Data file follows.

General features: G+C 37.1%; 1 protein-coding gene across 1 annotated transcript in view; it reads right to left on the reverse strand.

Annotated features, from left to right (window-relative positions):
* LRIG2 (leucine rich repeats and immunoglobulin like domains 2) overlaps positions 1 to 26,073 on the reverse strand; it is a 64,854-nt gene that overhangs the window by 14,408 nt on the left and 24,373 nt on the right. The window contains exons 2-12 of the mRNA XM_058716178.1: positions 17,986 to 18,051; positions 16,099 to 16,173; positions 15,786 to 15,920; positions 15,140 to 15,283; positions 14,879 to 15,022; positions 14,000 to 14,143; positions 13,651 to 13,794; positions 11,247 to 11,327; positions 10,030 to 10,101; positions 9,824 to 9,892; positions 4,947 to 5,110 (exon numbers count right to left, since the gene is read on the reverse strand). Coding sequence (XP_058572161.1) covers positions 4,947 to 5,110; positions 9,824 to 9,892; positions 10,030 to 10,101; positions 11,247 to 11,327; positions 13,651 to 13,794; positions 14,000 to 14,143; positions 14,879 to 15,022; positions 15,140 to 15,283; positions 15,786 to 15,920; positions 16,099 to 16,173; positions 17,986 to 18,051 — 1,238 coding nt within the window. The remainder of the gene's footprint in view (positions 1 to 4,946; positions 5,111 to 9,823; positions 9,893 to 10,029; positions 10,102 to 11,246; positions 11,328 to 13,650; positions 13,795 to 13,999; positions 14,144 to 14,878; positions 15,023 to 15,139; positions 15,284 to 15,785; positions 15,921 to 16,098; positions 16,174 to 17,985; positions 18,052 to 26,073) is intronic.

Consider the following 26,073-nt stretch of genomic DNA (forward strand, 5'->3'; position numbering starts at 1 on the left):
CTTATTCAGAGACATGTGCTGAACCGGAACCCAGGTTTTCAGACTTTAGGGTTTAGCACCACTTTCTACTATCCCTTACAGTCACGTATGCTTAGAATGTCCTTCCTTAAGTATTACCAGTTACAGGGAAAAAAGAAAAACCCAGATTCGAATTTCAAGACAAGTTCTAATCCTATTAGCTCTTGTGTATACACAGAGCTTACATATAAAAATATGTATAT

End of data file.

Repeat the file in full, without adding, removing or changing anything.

General features: G+C 37.1%; 1 protein-coding gene across 1 annotated transcript in view; it reads right to left on the reverse strand.

Annotated features, from left to right (window-relative positions):
* LRIG2 (leucine rich repeats and immunoglobulin like domains 2) overlaps positions 1 to 26,073 on the reverse strand; it is a 64,854-nt gene that overhangs the window by 14,408 nt on the left and 24,373 nt on the right. The window contains exons 2-12 of the mRNA XM_058716178.1: positions 17,986 to 18,051; positions 16,099 to 16,173; positions 15,786 to 15,920; positions 15,140 to 15,283; positions 14,879 to 15,022; positions 14,000 to 14,143; positions 13,651 to 13,794; positions 11,247 to 11,327; positions 10,030 to 10,101; positions 9,824 to 9,892; positions 4,947 to 5,110 (exon numbers count right to left, since the gene is read on the reverse strand). Coding sequence (XP_058572161.1) covers positions 4,947 to 5,110; positions 9,824 to 9,892; positions 10,030 to 10,101; positions 11,247 to 11,327; positions 13,651 to 13,794; positions 14,000 to 14,143; positions 14,879 to 15,022; positions 15,140 to 15,283; positions 15,786 to 15,920; positions 16,099 to 16,173; positions 17,986 to 18,051 — 1,238 coding nt within the window. The remainder of the gene's footprint in view (positions 1 to 4,946; positions 5,111 to 9,823; positions 9,893 to 10,029; positions 10,102 to 11,246; positions 11,328 to 13,650; positions 13,795 to 13,999; positions 14,144 to 14,878; positions 15,023 to 15,139; positions 15,284 to 15,785; positions 15,921 to 16,098; positions 16,174 to 17,985; positions 18,052 to 26,073) is intronic.

Consider the following 26,073-nt stretch of genomic DNA (forward strand, 5'->3'; position numbering starts at 1 on the left):
CTTATTCAGAGACATGTGCTGAACCGGAACCCAGGTTTTCAGACTTTAGGGTTTAGCACCACTTTCTACTATCCCTTACAGTCACGTATGCTTAGAATGTCCTTCCTTAAGTATTACCAGTTACAGGGAAAAAAGAAAAACCCAGATTCGAATTTCAAGACAAGTTCTAATCCTATTAGCTCTTGTGTATACACAGAGCTTACATATAAAAATATGTATAT